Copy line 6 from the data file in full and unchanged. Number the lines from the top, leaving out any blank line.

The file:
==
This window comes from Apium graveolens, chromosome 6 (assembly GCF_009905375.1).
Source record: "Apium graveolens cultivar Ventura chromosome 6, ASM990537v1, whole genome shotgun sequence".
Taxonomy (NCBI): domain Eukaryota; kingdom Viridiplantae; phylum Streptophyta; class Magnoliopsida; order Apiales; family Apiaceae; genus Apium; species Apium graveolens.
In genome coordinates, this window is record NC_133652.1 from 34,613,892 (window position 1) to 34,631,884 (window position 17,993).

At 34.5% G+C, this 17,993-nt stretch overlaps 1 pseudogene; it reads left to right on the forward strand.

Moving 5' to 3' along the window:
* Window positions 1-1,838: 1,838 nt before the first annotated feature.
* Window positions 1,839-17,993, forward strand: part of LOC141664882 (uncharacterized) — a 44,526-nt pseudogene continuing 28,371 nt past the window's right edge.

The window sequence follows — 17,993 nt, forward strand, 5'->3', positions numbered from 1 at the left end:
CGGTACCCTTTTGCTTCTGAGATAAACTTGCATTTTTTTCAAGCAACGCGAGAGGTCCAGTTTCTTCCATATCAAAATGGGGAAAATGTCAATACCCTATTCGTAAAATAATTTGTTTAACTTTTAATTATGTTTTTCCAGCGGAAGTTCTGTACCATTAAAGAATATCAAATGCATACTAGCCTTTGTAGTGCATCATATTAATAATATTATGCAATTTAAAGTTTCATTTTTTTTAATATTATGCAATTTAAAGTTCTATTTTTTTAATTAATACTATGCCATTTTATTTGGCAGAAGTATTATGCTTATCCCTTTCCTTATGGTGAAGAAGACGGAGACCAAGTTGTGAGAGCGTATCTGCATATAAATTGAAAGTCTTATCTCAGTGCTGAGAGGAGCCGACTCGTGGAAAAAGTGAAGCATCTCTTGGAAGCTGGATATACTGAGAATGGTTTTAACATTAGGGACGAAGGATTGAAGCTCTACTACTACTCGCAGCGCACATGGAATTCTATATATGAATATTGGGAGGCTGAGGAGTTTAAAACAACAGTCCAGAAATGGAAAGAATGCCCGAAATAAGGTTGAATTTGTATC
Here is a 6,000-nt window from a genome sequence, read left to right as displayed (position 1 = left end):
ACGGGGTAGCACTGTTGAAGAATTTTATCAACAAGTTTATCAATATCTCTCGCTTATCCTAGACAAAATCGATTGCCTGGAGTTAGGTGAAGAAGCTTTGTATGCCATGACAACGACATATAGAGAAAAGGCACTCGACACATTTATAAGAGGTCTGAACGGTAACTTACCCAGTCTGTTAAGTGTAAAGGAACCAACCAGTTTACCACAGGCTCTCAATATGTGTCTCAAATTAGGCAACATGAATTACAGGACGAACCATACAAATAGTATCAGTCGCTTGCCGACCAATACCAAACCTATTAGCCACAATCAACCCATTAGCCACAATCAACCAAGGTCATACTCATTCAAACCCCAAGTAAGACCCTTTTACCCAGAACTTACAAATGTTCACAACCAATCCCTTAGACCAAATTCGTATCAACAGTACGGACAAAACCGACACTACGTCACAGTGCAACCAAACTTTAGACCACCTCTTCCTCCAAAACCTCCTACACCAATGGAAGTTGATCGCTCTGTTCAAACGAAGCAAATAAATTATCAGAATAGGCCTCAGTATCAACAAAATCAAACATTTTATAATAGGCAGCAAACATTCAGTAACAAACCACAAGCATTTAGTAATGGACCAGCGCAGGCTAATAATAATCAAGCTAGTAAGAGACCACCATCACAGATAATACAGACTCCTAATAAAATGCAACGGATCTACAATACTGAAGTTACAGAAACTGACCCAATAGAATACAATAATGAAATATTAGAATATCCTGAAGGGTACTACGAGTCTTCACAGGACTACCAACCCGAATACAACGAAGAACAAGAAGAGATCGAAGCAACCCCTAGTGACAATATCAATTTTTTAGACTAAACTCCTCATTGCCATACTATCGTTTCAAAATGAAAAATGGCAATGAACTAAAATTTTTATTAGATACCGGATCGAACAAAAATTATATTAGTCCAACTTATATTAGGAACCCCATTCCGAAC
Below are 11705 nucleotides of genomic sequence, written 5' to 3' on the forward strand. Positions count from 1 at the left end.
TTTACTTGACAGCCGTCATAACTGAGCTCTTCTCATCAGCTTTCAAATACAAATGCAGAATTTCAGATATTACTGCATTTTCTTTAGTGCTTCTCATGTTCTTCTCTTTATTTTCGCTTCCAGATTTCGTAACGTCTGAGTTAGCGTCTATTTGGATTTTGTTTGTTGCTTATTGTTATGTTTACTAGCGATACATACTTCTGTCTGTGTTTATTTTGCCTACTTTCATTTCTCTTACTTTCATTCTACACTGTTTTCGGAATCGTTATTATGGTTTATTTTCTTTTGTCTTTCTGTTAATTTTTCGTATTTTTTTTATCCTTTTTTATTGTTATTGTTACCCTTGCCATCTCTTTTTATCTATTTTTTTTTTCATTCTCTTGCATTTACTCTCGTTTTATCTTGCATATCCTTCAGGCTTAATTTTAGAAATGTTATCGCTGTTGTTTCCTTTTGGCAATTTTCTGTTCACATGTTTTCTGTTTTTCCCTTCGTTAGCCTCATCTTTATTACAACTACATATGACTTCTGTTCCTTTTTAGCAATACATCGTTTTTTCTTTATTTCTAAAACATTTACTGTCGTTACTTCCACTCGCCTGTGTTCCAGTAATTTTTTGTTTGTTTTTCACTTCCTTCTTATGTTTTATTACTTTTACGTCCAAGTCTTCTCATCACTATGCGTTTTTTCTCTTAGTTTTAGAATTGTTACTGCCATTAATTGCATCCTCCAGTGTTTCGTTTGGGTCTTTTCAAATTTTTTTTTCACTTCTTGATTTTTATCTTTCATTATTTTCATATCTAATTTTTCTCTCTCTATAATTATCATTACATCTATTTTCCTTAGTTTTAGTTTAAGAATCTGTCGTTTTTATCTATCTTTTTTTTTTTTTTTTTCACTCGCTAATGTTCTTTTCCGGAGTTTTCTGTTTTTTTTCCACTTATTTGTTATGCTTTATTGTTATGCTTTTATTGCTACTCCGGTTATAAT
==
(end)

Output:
Moving 5' to 3' along the window: